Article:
Securing Pell Grant Funding
One component of student access to higher education in the face of rising tuition and decreasing state investment is meaningful grant aid. The federal Pell Grant program provided grants to more than 8.3 million students in 2014–15. During that award year, about 55% of Pell Grant funds went to financially independent undergraduate students. Among dependent Pell Grant recipients, 83% came from families with annual incomes below $40,000, and about 33% of all Pell Grant recipients were classified as independent with dependent children.
The maximum Pell Grant covered 91% of the average tuition and fees at a public four-year institution in 1993–94 but only 60% in 2016–17. In addition, the maximum Pell Grant in 2016–17 only covered 29% of tuition, fees, and room and board. The maximum Pell Grant was $5,815 for the 2016–17 award year.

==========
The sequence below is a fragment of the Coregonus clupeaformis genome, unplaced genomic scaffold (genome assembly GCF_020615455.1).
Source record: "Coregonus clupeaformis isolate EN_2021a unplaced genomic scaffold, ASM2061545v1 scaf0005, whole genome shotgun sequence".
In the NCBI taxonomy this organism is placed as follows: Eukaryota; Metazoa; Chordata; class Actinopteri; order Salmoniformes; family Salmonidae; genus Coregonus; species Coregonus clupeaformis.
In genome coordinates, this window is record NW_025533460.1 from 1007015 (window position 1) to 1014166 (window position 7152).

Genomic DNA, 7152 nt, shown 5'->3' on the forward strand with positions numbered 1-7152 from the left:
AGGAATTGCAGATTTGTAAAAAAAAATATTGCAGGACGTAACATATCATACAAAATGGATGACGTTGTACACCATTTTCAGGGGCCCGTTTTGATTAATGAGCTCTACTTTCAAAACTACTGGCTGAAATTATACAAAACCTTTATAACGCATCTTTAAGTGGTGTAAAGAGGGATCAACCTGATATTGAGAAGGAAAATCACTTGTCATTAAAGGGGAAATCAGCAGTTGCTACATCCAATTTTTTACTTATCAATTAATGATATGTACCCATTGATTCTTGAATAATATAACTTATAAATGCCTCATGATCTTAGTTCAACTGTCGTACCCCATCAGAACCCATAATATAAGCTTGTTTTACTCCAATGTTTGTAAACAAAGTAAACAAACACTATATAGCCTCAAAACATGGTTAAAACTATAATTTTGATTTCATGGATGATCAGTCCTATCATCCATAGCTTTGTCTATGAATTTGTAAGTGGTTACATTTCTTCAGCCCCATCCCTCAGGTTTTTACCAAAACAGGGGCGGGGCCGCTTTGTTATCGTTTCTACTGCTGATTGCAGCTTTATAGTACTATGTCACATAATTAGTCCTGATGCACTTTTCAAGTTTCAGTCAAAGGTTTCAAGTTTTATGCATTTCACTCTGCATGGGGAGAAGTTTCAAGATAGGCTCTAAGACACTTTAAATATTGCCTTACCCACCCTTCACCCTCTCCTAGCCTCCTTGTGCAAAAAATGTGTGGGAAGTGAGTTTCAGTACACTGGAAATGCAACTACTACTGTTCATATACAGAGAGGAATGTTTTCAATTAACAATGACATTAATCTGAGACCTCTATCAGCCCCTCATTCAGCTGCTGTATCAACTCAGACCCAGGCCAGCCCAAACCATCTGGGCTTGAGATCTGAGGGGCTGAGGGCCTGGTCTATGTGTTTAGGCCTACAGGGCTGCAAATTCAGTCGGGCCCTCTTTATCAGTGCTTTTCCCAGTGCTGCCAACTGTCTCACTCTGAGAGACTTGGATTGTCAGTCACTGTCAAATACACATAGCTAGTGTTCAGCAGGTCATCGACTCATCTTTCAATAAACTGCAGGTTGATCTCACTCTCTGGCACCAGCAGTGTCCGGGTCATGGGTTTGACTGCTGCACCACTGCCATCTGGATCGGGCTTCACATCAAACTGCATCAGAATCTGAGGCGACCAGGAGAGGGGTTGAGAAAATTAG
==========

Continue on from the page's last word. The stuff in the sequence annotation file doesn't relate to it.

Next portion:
The U.S. Congress must ensure that the maximum Pell Grant is maintained. Though the program has previously been excluded from sequestration, Pell Grants must be protected if those cuts continue. In addition, AAUW encourages Congress to move Pell Grants entirely to mandatory funding to ensure that even with projected increases the program is not subject to annual appropriations disagreements. Finally, to address the specific needs of nontraditional students, AAUW encourages changes to the Pell Grant program to allow students to access more than one grant in a school year and to increase income protection allowance, which determines how much aid working students qualify for.
Managing Student Debt
Because grant aid and family incomes have not risen at the same rates as college tuition, the dream of a college education has become more of a challenge in recent years, prompting about two-thirds of college graduates to borrow. In 2015–16, undergraduate students received an average of $14,460 in aid per full-time equivalent student, including $8,390 in grants (of all types), $4,720 in federal loans, and $1,290 in a combination of tax credits and deductions and Federal Work Study.